Interfaith Moments

Jalees Rehman

All true living is encounter (Alles wirkliche Leben ist Begegnung). —Martin Buber, I and Thou (Ich und Du)

Last year, our local masjid (mosque) organized an interfaith dinner and invited clergy and lay members of various faith communities during the month of Ramadan. As in preceding years, the goal was for Muslims and non-Muslims to meet each other and foster an interfaith dialogue within the neighborhood. The event began with an introductory lecture about Islam, followed by presentations relating to fasting and spirituality given by a Muslim and a Christian speaker. During the dinner, I was seated next to some members of a Protestant congregation. We had a very pleasant conversation, covering a wide range of topics, from the concept of fasting to the importance of regularly going to church. However, I realized that many of my sentences began with "As Muslims, we . . ." or "In Islam, it is important . . . ," and my conversation partners used similar phrases, such as "In our Christian faith, we. . . ." We were not speaking as individuals who were sharing our own personal approaches to our faith, but instead, we were trying to act as representatives for our respective faiths. At the conclusion of the evening, I felt that we had engaged in a very pleasant interfaith conversation, but not in an authentic interfaith dialogue.

Martin Buber's Ich und Du (I and Thou)1 has been instrumental in defining the characteristics of spiritual dialogue. Buber suggests that the prevailing approach by which humans interact with each other is the Ich-Es (I-It) approach, during which we perceive our partners as objects (Es) and avoid a true dialogue with the Du. Ich-Es interactions tend to be unidirectional and primarily confirm preconceived notions or achieve specific utilitarian goals of the individual. These interactions do not constitute an authentic dialogue, according to Buber, because the preconceived ideas and goals of the individual lie at the core of the interaction. Buber also discusses the very different Ich-Du encounter, which is characterized by an open dialogue without formal structure and without specific expectations. This allows for bidirectional communication such that the individual and the partner engage in an authentic dialogue that forms the basis of a personal relationship that transforms both, the Ich and the Du. Importantly, Buber says: "The You encounters me through grace—it cannot be found by seeking" (Das Du begegnet mir von Gnaden—durch Suchen wird es nicht gefunden). At formal interfaith events, we often search for ways to initiate dialogue, but this searching comes with a set of expectations that, paradoxically, may undermine the goal to achieve dialogue.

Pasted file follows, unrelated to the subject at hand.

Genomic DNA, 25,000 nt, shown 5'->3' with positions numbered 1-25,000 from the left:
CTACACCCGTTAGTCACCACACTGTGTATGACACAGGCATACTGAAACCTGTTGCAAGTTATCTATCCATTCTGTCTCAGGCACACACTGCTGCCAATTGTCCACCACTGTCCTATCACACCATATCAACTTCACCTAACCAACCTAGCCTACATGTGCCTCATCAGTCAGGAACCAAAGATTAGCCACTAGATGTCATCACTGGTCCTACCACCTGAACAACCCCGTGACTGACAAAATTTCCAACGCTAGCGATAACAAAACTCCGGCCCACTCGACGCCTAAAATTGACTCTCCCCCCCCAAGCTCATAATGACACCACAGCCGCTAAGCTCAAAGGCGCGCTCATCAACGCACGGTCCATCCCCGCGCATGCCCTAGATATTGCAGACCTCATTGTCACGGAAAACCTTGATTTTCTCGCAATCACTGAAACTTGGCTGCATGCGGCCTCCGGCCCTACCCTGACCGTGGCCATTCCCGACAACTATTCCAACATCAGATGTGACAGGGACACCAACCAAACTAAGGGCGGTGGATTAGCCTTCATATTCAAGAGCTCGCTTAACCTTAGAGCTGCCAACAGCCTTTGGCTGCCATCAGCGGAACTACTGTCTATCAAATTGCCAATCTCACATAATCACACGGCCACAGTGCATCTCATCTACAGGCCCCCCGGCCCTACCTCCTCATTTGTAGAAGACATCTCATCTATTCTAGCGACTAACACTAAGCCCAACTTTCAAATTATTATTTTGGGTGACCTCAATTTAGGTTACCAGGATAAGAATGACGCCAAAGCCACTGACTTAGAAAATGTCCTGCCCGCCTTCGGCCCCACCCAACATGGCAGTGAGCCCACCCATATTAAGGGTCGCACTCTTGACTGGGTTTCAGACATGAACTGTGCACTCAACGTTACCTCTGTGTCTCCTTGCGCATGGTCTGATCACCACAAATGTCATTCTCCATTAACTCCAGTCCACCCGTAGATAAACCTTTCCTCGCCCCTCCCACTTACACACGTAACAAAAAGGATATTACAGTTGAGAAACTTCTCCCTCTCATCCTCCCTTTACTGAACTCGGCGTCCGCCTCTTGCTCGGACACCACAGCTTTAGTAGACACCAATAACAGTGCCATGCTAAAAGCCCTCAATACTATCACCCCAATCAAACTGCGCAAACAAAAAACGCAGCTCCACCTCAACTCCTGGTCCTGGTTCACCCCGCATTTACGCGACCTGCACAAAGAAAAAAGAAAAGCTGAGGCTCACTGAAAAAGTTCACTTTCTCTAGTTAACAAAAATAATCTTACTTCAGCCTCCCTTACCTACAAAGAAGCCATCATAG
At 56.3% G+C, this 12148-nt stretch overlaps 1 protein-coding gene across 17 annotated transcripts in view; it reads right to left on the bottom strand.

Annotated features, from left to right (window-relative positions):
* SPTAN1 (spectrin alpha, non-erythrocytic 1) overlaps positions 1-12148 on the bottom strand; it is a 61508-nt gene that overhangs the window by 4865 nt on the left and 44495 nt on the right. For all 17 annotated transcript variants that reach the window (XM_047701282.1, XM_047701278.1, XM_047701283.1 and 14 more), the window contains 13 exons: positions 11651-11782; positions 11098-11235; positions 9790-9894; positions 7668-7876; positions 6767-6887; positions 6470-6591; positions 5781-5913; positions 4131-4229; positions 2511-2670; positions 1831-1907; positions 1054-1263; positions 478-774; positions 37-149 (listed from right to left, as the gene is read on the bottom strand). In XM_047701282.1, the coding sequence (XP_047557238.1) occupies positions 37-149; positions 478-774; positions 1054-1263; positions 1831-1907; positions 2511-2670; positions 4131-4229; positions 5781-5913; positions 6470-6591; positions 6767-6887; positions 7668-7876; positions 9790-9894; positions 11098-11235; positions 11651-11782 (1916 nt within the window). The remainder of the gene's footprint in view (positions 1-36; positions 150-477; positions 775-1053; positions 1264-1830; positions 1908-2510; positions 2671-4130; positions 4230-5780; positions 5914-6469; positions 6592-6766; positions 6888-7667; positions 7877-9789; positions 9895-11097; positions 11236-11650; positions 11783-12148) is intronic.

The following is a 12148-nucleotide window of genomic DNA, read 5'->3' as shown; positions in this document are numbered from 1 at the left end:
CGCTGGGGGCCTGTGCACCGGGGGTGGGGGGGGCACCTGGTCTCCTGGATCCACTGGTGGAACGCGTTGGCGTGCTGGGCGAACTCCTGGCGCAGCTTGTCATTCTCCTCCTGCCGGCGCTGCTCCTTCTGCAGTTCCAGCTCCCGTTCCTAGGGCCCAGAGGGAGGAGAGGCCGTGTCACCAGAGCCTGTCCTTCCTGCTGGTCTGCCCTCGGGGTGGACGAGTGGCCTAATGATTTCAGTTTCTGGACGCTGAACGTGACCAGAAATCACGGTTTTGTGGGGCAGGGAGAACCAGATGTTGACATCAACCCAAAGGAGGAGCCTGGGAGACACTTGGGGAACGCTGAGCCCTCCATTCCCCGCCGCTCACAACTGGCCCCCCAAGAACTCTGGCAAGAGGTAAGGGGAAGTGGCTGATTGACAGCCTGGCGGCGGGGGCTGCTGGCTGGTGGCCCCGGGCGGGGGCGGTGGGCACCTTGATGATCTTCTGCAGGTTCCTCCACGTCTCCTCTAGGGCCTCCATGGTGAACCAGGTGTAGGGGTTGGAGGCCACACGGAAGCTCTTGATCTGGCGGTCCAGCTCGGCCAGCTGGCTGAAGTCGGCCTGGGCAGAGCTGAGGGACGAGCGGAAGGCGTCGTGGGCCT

Another key obstacle to an authentic dialogue at formal interfaith events is what Marcia Hermansen has described as the "performative mode."2 We all tend to play roles in our daily lives, but during a formal event we are exposed to an "audience," so that, according to Hermansen, the event becomes a performance in which members of a faith try to present or "perform" their faith in front of members of another faith. Whether the intent is to impress, teach, or just share ideas with members of another faith, the "performance" represents a depersonalization which, in the sense of Martin Buber, would actually objectify both the "performers" and the "audience."

When I think back to the numerous transforming Ich-Du encounters with which I have been blessed when meeting members of other faiths, they have nearly always occurred in an informal setting, such as in a home, in a café, or even at work. But I do remember at least one example of such an encounter that took place during a formal interfaith event. A number of years ago, I had been invited to a Trappist monastery to give a talk about the basic aspects of Muslim belief and practice. Before my talk, I sat down and met many of the monks, and we discussed and compared prayer schedules in our faiths. I was intrigued by the fact that the monastery had scheduled prayers occurring all throughout the day and even at night, bearing tremendous resemblance to the Muslim prayer schedule. We were talking about how keeping the prayer schedule can be quite difficult, but at one point I said to one of the brothers, "Keeping the regular prayer schedule can be difficult, but I think the hardest thing is to actually believe in God." The brother looked at me, smiled, and said "Yes, it is." I felt that he had really understood me. I had not intended to make that comment, but it was sincere and reflected a struggle that I was having as a believer. The response the brother gave me allowed me to feel that we were not speaking to each other as Muslim and Trappist monk, but simply as two believers, each with his own struggles. Even though we had met in the setting of a formal event, we had been graced by an opportunity to really encounter each other, at a moment when we were neither "searching" nor "performing."